Posted by: biblioglobal | October 8, 2012

The Circle of Karma (part 2)

The Circle Of Karma by Kunzang ChodenIt’s been a while, but when I posted my initial comments on The Circle of Karma by Kunzan Choden (my book for Bhutan), I promised that I would write a second post talking about religion in the book. I got distracted by booksales and book banning, but I’ve finally gotten around to the follow-up post.

In looking through online reviews of The Circle of Karma I found it interesting that they primarily focused on gender (which certainly was an important aspect of the book) and paid little attention to the overarching religious theme. I suspect that on average as Westerners, we might have an easier time thinking and writing about sexism than about Buddhism. I certainly don’t feel like I have a good understanding of Buddhism and this post is more about the questions that The Circle of Karma raised for me than about conclusions.

The Circle of Karma tells the story of the religious journey of Tsomo, an uneducated woman who was born in a Bhutanese village. I see Tsomo as going through three stages of religion, all of which I associate with Buddhism, but which I have wondered for some time how to integrate. As a child in the village, Tsomo’s religious life consists primarily of ceremonies to avert bad karma and appease the spirits which might otherwise infect people. Later in her life, having left the village, Tsomo wants to seek out religion, though the book never makes it clear why. She seeks out lamas and holy sites. Finally, as she reaches the end of her life, she embraces a philosophy of detachment and forgives old injuries.

What I don’t understand is how these aspects of Buddhism connect with each other. How does belief in troublesome spirits fit in with belief in karma? How does traveling around visiting holy sites lead Tsomo to be able to forgive the people who have wronged her? Unfortunately, this isn’t well explained; Tsomo just suddenly arrives at a new mindset. Can anyone guide me to a good explanation of how these things fit together?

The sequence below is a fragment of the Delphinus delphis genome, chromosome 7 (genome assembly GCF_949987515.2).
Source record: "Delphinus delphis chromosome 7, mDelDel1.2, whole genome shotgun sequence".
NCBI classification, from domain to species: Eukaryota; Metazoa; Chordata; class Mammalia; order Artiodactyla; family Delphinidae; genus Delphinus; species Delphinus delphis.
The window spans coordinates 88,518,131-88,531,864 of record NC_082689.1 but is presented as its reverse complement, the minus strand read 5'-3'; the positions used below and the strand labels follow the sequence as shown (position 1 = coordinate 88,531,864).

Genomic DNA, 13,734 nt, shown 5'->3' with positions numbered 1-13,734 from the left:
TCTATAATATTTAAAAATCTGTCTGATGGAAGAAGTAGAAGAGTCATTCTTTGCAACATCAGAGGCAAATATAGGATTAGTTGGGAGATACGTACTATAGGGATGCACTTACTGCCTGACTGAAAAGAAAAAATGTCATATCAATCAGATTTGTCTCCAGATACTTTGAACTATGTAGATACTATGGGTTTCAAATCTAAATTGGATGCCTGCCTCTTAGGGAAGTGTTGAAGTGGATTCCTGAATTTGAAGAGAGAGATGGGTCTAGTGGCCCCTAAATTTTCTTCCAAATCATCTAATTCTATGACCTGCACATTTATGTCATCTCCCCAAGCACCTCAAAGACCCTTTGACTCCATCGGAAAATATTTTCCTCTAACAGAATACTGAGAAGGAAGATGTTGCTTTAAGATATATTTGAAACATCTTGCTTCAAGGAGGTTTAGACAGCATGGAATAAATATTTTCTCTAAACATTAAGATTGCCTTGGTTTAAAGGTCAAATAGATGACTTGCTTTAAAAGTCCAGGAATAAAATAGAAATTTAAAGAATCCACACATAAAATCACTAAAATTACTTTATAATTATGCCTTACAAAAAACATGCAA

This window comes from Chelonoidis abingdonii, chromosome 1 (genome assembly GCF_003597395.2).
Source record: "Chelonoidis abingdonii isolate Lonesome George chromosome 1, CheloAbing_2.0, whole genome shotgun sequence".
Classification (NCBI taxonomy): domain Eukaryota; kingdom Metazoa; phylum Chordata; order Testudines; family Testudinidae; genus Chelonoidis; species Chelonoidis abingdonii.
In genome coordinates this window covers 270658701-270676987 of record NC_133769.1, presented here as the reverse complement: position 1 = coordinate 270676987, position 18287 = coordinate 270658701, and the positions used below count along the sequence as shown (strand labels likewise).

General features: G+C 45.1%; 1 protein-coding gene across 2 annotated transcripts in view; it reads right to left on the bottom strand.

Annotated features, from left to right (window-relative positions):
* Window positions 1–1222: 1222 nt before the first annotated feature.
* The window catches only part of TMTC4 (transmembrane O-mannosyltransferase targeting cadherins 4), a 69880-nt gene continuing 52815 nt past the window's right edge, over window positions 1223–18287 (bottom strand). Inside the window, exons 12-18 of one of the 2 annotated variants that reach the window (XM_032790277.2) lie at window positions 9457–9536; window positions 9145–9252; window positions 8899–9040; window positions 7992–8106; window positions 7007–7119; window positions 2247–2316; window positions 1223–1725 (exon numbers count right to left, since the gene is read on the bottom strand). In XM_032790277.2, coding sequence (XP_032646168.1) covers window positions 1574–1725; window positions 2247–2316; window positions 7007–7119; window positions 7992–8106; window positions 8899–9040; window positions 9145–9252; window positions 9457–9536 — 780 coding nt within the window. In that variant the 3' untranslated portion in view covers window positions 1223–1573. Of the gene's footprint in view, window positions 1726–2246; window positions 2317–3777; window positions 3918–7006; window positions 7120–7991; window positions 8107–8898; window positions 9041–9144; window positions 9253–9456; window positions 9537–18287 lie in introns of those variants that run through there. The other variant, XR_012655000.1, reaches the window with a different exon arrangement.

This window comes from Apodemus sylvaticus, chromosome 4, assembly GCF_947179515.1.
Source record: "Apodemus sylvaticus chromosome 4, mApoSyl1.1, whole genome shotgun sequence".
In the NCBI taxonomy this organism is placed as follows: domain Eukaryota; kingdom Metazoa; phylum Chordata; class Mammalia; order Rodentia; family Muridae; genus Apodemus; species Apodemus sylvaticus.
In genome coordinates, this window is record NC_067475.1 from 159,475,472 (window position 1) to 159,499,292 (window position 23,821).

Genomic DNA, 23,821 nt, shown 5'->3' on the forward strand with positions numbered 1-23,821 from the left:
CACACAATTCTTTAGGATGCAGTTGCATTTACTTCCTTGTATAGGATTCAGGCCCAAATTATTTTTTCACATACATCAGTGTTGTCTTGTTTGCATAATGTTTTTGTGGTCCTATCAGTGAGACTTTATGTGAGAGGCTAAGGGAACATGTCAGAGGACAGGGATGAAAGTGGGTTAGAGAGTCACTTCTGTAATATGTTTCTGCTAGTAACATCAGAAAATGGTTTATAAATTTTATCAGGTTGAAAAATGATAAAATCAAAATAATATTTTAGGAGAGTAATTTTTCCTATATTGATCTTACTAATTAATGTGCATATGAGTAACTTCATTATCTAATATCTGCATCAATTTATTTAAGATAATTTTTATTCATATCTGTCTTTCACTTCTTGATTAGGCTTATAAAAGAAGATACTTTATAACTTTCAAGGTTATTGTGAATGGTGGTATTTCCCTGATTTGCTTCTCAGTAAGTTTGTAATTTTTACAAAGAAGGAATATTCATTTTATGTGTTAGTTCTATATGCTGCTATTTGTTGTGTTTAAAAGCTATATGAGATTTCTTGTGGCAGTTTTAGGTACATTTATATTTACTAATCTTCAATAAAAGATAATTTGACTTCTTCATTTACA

Most of all, the book makes me think about the psychology of what it would be like to seriously believe in karma. Would you feel guilt because you believe that your baby dies due to your own prior mistakes? Is it worth living with the guilt because belief in karma gives meaning to your suffering? Do you feel less concerned when bad things happen to other people when you believe that they did something to deserve it? Or do you do more to help the poor person in your village because being poor is part of their karma and therefore there is nothing they can do about it?

Based on The Circle of Karma, the answer might be yes to all of these questions even when they contradict each other. I know that the concept of karma in Buddhism can be much more complex than the simple scheme of reward and punishment I’ve described, but many characters in the book (and presumably many people in real life) do see karma as direct reward/punishment. And I want to know what it would be like to be one of those people. I think that it would dramatically alter my thought processes to such a degree that I can’t really comprehend what it would be like. Reading this book did get me a little closer to understanding though.

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Responses

  1. Remember, karma comes in discretized quanta known as “McNuggets”.

    Other than that, I am not sure.

    • For some reason the Bhutanese don’t seem to be aware of the McNugget unit for karma. Perhaps they haven’t converted to metric.


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